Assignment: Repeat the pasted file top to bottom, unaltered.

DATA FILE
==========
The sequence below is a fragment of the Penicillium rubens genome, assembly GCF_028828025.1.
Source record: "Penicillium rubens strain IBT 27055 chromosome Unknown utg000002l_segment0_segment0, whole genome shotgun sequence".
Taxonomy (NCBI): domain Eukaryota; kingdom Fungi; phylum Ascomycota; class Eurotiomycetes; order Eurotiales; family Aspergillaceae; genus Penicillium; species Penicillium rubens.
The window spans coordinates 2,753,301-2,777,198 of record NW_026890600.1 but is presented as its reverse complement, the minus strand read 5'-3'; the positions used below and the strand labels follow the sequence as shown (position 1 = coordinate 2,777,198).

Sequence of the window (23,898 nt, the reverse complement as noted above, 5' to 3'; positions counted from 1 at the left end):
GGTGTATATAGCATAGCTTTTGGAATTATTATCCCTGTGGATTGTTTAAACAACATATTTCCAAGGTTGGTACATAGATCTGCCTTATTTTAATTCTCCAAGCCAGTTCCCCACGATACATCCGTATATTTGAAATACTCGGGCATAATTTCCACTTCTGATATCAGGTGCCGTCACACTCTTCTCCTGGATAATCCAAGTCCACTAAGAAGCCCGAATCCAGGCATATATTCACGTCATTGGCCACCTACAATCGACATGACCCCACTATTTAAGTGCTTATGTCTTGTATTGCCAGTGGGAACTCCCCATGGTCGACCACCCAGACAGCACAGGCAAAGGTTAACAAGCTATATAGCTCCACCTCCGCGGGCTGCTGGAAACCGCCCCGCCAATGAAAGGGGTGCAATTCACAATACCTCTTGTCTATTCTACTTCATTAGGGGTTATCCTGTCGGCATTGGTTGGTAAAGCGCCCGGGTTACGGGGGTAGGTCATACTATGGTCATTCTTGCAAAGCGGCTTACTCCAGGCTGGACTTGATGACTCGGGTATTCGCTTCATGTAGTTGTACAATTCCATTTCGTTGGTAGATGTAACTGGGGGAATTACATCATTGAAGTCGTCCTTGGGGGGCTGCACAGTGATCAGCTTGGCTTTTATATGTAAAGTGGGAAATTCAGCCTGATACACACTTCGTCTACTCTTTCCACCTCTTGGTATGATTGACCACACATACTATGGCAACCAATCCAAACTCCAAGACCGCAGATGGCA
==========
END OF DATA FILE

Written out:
The sequence below is a fragment of the Penicillium rubens genome, assembly GCF_028828025.1.
Source record: "Penicillium rubens strain IBT 27055 chromosome Unknown utg000002l_segment0_segment0, whole genome shotgun sequence".
Taxonomy (NCBI): domain Eukaryota; kingdom Fungi; phylum Ascomycota; class Eurotiomycetes; order Eurotiales; family Aspergillaceae; genus Penicillium; species Penicillium rubens.
The window spans coordinates 2,753,301-2,777,198 of record NW_026890600.1 but is presented as its reverse complement, the minus strand read 5'-3'; the positions used below and the strand labels follow the sequence as shown (position 1 = coordinate 2,777,198).

Sequence of the window (23,898 nt, the reverse complement as noted above, 5' to 3'; positions counted from 1 at the left end):
GGTGTATATAGCATAGCTTTTGGAATTATTATCCCTGTGGATTGTTTAAACAACATATTTCCAAGGTTGGTACATAGATCTGCCTTATTTTAATTCTCCAAGCCAGTTCCCCACGATACATCCGTATATTTGAAATACTCGGGCATAATTTCCACTTCTGATATCAGGTGCCGTCACACTCTTCTCCTGGATAATCCAAGTCCACTAAGAAGCCCGAATCCAGGCATATATTCACGTCATTGGCCACCTACAATCGACATGACCCCACTATTTAAGTGCTTATGTCTTGTATTGCCAGTGGGAACTCCCCATGGTCGACCACCCAGACAGCACAGGCAAAGGTTAACAAGCTATATAGCTCCACCTCCGCGGGCTGCTGGAAACCGCCCCGCCAATGAAAGGGGTGCAATTCACAATACCTCTTGTCTATTCTACTTCATTAGGGGTTATCCTGTCGGCATTGGTTGGTAAAGCGCCCGGGTTACGGGGGTAGGTCATACTATGGTCATTCTTGCAAAGCGGCTTACTCCAGGCTGGACTTGATGACTCGGGTATTCGCTTCATGTAGTTGTACAATTCCATTTCGTTGGTAGATGTAACTGGGGGAATTACATCATTGAAGTCGTCCTTGGGGGGCTGCACAGTGATCAGCTTGGCTTTTATATGTAAAGTGGGAAATTCAGCCTGATACACACTTCGTCTACTCTTTCCACCTCTTGGTATGATTGACCACACATACTATGGCAACCAATCCAAACTCCAAGACCGCAGATGGCA